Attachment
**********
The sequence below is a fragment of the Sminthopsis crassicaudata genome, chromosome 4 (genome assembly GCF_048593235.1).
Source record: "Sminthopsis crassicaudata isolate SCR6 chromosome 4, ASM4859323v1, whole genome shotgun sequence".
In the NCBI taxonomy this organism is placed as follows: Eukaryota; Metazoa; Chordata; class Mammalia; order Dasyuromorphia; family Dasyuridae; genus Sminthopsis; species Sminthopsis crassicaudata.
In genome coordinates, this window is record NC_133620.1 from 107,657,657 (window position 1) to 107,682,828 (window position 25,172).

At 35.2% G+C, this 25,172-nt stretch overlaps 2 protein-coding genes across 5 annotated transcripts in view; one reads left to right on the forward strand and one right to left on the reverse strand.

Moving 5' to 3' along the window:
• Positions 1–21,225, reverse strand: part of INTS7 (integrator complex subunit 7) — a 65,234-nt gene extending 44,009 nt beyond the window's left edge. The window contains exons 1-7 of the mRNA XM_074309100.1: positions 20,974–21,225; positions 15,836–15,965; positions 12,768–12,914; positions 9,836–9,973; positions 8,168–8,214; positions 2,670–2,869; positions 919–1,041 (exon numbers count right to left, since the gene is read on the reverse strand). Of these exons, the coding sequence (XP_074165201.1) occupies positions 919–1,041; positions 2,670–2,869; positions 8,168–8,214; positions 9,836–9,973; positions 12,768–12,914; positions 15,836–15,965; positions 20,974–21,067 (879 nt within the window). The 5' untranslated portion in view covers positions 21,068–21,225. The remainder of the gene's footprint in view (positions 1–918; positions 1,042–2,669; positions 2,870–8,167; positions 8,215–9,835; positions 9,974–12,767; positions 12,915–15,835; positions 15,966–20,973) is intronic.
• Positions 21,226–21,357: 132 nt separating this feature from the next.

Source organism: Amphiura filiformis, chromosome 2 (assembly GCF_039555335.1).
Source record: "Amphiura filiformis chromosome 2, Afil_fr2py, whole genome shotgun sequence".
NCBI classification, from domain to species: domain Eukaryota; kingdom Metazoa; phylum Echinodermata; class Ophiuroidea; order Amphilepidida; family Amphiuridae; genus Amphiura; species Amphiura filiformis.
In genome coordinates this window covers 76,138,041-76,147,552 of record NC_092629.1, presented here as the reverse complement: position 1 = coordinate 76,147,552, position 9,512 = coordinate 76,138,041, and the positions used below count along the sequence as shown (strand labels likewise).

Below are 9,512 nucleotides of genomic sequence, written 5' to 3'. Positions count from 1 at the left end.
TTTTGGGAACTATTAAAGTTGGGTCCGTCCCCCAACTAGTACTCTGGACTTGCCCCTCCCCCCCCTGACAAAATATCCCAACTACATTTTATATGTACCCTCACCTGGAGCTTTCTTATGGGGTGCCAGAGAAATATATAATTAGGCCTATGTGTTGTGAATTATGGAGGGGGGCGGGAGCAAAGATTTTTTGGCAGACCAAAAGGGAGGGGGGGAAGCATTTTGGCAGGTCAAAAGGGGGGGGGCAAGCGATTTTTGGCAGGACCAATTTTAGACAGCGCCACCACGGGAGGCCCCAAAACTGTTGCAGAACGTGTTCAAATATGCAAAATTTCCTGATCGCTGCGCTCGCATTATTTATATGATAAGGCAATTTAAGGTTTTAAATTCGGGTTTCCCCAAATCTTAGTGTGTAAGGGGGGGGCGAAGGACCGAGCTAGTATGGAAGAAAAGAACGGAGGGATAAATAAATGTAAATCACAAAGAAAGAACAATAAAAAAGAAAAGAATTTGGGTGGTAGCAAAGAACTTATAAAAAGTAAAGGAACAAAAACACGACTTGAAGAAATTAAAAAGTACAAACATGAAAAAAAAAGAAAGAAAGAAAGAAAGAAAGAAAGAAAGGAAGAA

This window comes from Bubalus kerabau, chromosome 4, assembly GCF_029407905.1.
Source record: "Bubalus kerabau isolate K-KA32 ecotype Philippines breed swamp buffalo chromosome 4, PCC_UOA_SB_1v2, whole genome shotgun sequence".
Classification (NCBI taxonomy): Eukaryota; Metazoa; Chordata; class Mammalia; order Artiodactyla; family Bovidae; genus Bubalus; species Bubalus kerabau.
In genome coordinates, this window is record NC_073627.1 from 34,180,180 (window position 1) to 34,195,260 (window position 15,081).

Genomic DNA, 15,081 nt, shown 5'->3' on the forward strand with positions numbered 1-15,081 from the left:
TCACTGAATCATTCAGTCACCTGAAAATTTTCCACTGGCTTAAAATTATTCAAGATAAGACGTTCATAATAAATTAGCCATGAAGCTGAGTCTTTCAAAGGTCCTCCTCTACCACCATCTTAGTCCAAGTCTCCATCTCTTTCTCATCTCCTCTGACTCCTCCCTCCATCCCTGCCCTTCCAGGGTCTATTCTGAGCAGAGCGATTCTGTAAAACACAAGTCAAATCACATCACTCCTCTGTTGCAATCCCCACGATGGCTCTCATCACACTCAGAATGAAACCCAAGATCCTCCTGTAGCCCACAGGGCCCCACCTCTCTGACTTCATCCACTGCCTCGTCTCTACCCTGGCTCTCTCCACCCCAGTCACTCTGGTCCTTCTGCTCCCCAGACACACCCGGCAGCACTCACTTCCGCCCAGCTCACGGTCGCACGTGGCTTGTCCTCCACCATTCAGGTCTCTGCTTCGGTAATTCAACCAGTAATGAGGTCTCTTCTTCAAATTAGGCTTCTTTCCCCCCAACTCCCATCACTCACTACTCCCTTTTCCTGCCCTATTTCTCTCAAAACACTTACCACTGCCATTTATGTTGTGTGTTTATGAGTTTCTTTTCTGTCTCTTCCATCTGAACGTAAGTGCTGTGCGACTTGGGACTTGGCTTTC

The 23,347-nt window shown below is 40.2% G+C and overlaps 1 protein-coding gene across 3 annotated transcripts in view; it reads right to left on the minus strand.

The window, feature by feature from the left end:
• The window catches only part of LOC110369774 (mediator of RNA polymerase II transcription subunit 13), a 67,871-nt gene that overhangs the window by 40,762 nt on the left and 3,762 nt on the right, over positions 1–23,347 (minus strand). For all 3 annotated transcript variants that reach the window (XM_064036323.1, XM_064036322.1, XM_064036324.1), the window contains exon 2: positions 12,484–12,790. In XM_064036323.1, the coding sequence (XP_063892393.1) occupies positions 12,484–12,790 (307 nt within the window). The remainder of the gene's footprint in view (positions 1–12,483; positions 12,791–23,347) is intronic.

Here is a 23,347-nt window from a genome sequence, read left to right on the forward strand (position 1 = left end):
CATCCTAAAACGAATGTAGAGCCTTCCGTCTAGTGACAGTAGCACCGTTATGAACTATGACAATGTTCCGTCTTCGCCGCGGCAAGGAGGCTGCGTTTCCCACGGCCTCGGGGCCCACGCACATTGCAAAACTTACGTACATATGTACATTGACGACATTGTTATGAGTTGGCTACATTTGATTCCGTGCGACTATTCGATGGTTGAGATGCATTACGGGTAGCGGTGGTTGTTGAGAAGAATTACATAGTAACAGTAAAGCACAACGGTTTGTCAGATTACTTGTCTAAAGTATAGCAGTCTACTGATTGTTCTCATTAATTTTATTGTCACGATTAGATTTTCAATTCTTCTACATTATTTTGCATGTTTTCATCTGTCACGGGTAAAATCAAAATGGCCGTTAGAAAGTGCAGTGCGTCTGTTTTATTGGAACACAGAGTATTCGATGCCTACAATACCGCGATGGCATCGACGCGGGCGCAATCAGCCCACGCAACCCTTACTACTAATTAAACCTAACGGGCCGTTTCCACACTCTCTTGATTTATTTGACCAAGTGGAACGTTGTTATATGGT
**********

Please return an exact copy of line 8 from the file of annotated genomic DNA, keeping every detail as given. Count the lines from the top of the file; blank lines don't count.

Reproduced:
• Positions 21,226–21,357: 132 nt separating this feature from the next.